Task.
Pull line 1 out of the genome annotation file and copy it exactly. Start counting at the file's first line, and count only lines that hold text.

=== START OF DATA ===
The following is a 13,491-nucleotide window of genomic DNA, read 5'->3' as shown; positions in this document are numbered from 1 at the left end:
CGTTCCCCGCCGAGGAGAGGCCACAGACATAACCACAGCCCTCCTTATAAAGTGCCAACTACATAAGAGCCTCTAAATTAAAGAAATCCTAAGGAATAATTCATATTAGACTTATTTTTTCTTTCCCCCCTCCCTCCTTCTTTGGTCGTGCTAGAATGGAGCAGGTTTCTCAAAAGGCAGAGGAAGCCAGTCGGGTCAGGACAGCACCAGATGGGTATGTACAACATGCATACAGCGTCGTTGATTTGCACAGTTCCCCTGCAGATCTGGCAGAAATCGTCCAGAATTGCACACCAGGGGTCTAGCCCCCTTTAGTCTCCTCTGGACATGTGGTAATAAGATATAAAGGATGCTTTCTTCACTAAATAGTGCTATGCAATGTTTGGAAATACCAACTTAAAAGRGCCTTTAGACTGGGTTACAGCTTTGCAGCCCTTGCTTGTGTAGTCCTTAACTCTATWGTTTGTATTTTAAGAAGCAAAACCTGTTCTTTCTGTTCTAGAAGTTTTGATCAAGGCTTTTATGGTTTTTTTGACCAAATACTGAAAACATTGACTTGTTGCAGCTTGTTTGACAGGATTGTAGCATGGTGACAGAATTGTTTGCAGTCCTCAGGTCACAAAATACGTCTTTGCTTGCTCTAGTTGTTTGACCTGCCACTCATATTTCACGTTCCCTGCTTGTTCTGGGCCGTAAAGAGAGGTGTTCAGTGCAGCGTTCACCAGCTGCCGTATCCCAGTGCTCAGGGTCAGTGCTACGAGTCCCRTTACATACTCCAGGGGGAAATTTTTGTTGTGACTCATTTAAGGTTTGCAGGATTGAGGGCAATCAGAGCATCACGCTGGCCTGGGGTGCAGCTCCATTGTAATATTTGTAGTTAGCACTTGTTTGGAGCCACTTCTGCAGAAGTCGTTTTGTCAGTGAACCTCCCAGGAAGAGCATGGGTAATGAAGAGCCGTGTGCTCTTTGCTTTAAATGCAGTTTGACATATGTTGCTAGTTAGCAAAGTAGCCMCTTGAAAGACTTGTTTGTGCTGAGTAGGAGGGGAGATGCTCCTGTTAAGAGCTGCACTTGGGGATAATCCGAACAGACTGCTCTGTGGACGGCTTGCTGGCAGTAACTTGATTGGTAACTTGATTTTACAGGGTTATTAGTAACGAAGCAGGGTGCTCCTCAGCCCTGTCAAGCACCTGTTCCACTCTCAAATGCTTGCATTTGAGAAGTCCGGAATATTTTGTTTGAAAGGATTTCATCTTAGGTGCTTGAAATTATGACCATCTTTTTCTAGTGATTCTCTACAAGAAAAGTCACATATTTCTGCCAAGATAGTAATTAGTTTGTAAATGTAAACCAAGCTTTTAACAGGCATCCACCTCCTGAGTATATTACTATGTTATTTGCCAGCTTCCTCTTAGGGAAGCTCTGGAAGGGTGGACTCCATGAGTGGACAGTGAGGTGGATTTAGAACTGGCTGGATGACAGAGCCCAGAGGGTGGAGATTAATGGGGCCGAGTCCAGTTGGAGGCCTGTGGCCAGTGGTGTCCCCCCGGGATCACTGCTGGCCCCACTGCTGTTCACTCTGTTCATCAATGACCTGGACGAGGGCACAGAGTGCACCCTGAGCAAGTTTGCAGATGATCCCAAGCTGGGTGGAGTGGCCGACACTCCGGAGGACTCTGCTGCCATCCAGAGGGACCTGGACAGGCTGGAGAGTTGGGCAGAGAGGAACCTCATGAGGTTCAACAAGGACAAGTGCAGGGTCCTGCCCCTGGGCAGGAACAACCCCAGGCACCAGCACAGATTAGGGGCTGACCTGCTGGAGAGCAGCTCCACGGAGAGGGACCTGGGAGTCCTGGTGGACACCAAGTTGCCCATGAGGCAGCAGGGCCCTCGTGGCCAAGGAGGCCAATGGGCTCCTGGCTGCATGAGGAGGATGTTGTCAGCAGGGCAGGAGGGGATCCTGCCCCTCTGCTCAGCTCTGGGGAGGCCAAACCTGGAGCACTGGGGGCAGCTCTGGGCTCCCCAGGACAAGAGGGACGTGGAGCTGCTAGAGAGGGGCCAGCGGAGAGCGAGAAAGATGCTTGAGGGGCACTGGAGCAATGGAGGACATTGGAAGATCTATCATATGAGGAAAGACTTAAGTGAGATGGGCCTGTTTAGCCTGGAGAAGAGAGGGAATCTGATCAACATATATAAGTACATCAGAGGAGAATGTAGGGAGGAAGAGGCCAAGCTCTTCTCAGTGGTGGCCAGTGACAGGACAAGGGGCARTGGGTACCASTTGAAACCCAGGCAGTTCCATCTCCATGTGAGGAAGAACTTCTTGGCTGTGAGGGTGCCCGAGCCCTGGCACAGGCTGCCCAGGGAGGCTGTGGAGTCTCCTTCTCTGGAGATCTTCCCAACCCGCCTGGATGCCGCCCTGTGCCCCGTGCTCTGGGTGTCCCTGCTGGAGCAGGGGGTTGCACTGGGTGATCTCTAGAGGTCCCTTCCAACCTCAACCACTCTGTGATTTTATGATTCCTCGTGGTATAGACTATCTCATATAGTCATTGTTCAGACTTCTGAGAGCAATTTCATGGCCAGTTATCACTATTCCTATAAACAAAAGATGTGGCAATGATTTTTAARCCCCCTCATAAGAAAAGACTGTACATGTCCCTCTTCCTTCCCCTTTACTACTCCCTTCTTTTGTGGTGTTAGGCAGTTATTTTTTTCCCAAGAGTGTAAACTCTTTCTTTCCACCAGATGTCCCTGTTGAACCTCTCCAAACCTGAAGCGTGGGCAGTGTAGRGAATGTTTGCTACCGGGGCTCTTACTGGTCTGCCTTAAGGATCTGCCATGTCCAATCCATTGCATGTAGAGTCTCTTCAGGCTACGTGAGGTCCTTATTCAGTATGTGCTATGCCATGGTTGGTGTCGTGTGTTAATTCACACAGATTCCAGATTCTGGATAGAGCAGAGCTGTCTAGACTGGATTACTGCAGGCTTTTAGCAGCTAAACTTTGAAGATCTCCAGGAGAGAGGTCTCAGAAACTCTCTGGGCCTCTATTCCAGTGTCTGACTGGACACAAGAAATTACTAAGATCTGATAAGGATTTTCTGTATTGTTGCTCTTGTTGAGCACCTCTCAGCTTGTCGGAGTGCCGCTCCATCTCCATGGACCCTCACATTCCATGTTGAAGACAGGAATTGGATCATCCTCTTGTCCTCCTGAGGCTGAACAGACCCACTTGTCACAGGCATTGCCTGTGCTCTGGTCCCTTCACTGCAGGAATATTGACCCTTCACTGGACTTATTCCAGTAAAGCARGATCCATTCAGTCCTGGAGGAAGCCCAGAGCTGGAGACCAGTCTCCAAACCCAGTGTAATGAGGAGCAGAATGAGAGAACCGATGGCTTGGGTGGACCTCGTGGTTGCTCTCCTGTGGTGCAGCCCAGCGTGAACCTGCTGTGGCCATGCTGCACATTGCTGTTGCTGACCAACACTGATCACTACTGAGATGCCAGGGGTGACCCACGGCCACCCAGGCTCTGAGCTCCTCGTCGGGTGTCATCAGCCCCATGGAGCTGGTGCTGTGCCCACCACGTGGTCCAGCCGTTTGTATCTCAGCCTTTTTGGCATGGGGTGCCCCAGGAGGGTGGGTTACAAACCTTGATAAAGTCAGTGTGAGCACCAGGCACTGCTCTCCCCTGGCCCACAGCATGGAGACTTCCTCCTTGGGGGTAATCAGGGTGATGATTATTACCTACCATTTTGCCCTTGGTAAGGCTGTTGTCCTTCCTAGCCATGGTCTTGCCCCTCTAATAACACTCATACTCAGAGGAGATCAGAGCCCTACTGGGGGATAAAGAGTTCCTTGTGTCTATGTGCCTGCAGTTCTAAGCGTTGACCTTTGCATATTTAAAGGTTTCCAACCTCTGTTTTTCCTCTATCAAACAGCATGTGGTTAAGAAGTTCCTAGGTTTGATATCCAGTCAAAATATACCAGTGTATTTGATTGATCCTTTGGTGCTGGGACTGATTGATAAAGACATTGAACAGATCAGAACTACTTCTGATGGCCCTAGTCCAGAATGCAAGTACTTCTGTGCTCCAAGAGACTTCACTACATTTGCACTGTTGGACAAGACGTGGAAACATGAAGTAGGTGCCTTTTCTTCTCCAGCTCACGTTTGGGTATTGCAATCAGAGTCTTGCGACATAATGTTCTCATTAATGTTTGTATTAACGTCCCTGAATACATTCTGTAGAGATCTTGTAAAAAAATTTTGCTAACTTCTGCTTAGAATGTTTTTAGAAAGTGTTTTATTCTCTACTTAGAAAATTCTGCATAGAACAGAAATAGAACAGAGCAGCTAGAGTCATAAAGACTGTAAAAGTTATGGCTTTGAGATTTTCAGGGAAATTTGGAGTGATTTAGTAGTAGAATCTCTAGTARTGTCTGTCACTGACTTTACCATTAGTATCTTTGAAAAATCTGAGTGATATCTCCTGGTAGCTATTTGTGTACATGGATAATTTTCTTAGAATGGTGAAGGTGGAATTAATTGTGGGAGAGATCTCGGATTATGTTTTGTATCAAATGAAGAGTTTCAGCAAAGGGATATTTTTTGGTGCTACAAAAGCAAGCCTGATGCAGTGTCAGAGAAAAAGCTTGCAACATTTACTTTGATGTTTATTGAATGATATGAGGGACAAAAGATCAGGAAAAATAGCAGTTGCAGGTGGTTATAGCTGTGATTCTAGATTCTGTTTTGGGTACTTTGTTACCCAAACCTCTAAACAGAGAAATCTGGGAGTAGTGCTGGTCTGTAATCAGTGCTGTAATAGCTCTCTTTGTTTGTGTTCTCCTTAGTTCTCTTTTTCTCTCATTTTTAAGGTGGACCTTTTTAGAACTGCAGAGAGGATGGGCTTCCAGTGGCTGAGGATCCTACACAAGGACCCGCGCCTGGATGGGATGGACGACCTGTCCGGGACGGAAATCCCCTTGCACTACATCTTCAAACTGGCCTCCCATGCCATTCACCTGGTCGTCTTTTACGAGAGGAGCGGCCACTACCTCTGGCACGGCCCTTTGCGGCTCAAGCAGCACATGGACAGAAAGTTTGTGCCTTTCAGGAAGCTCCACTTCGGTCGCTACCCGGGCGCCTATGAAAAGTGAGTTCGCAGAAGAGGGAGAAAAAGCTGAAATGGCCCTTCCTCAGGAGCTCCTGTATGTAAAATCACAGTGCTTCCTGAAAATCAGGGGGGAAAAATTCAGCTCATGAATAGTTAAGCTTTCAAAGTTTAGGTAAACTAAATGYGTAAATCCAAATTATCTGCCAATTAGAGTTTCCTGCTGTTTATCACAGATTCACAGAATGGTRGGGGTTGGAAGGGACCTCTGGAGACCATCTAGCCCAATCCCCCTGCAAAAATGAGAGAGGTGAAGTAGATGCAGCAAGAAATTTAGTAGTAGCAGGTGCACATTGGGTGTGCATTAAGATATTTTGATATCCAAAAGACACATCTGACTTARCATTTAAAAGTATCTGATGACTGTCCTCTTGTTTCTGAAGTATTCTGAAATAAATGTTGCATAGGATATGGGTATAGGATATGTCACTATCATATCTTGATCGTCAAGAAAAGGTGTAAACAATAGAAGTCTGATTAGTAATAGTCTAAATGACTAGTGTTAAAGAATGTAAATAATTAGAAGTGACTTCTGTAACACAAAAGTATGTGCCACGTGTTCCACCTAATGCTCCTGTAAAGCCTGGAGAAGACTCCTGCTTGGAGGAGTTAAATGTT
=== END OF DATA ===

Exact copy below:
The following is a 13,491-nucleotide window of genomic DNA, read 5'->3' as shown; positions in this document are numbered from 1 at the left end: